Between mid-May and the end of July, you can take the cable car to the top of the mountain for stunning views all over Tromso and the midnight sun. There is even a cafe up there!
A short-break to Tromso in Northern Norway to see the northern lights is just the most romantic thing I have ever done.
Never mind you are wrapped up in layers of thermal wear, the light show in the skies are just a thousand times more romantic than a sunset will ever be.
On the Hurtigruten cruise you also get to go to the North Cape, which is really cool to say that you have been. There is amazing food onboard, a really relaxed and non-cruise like feeling, and the hot tub on the top deck is an absolute winner - even in minus five degrees!
All in all it's just a really cool and romantic getaway.
The best way to avoid disappointment is to combine hunting for the Northern Lights with something else that's fun and different. Tromsø, Norway, is a great place to do just that. I went dog sledding which was so much fun I nearly forgot why I was there in the first place. With seven Huskies dragging you into the quiet wilderness on a sledge, the Northern Lights is an added bonus if it shows up, but even without it you would not go home feeling left out. My best night however was the cheaper option of renting cross country skis from the Intersport shop in town and heading for the free, open 24hrs, floodlit slopes on the island, just a short walk from the town centre! The calming feeling of sliding along on the skis, taking in the fresh air, makes the northern lights even more spectacular. Best of all, you wont have to 'share the experience'with anyone else, which often is the case on organised tours. And the downhills provide an added thrill!
The city itself is known in Norway for being one of the most hospitable – with a buzzing nightlife.
Tromsø also benefits from twice weekly direct flights from Gatwick with budget, but decent, airline norwegian.no. If you book early enough you can get returns for under £100. Stay in the Clarion Hotel Bryggen to get access to their rooftop heated jacuzzi!
There are loads of good (and cheap) ideas on what to do in Tromso and other tips here: www.iglobetrotter.com/norway/northern-lights/northern-lights-activities.
Ski-rental: Intersport Sportshuset, Storgata 87, phone +47 77661100
Husky-rides: Tromsø Villmarkssenter, www.villmarkssenter.no
Google map: tinyurl.com/yl8w4vp
Inset is a tiny hamlet in northern Norway, well inside the Arctic Circle, and when I say tiny, the central area has four buildings, and three of them belong to Regina and Bjorn who own and run the Husky Farm.
Go in December and as you touch down in Bardufoss, 60km or so from Inset, you will notice as you leave the plane that you are walking not on tarmac but on a solid sheet of gritted ice. The first thing you feel is the cold, as suddenly the reason so many brightly coloured Puffa jackets peppered the plane becomes clear. Ask a local what the temperature is, "15 C" they will reply - to have to say "minus" every time would just be a waste of breath.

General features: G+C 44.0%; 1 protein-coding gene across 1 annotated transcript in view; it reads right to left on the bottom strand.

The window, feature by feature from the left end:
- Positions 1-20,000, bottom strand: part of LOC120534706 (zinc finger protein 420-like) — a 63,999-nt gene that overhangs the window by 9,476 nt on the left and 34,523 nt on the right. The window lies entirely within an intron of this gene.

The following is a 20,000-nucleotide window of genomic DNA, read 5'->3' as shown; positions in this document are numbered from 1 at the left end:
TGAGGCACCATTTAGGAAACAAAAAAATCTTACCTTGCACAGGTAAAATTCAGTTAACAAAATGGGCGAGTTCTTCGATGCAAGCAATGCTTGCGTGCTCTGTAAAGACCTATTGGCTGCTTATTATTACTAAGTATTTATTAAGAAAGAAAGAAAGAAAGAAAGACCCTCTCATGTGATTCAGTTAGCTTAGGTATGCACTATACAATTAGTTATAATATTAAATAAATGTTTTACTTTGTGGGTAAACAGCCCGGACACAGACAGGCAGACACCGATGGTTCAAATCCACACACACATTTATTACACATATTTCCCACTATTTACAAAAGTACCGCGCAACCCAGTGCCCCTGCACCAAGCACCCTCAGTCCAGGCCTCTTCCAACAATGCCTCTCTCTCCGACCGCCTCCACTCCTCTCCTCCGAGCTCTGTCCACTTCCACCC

When you turn off the two track road that leads all the way back to Oslo, you leave street lights and civilization behind you, and enter the astonishing black of the arctic night. One hour later and you pull into the Husky Farm, a warming glow permeating through the little windows in the wooden buildings whose roofs are covered with grass; a chorus is there to greet you as the 70 or so husky dogs howl to mark your arrival.
Bjorn and Regina have an amazing log cabin which you can rent by the week. It is entirely made of wood and has a wood burning stove which must be permanently lit as the flue travels through the bedroom and kitchen making sure the heat is distributed around the whole building. It is a picture of comforting isolation, nestled in a valley with hills becoming mountains on either side, snow drifts come up to the windows. There is no sound other than the dogs and the wind, and no light bleeds into the sky, so undisturbed views of the aurora borealis are possible. Indeed on the second night of our visit I opened the front door and saw beams of light coming from behind the mountains and flooding the sky with dancing hues of blue and green. The lights performed for me for 20 minutes and then disappeared, quite suddenly and quite mysteriously.
The few hours of twilight that the sun offers at these latitudes must be used to the full. If you book for the Husky Farm Holiday you will get to experience leading your own team of dogs as you sledge over the frozen lakes into the abyss of the arctic landscape. The sky is one hundred colours at the same time, the light is ethereal, and the seclusion is absolute. You come to trust and rely on your dogs as only they hold the key to unlocking some of the secrets of the scenery and beauty of this most remote of locations.
If you are looking for glorious isolation, and some private time with nature, look no further.
Inset, Bardu, Norway
I would recommend Tromso in north Norway. Book a tour with local guide Kjetil Skogli. He's not the cheapest but is worth every penny. He takes you out in a small group (6/8 maximum) in a minibus anywhere where the weather will be clear – other companies have a fixed base somewhere near Tromso, so if it's cloudy there but clear 30 miles away then tough!
One hint to photograph the aurora: take a tripod, a fast wide lens and a camera that will let you use long exposures (10 to 30 seconds) with a remote cable to avoid camera shake.
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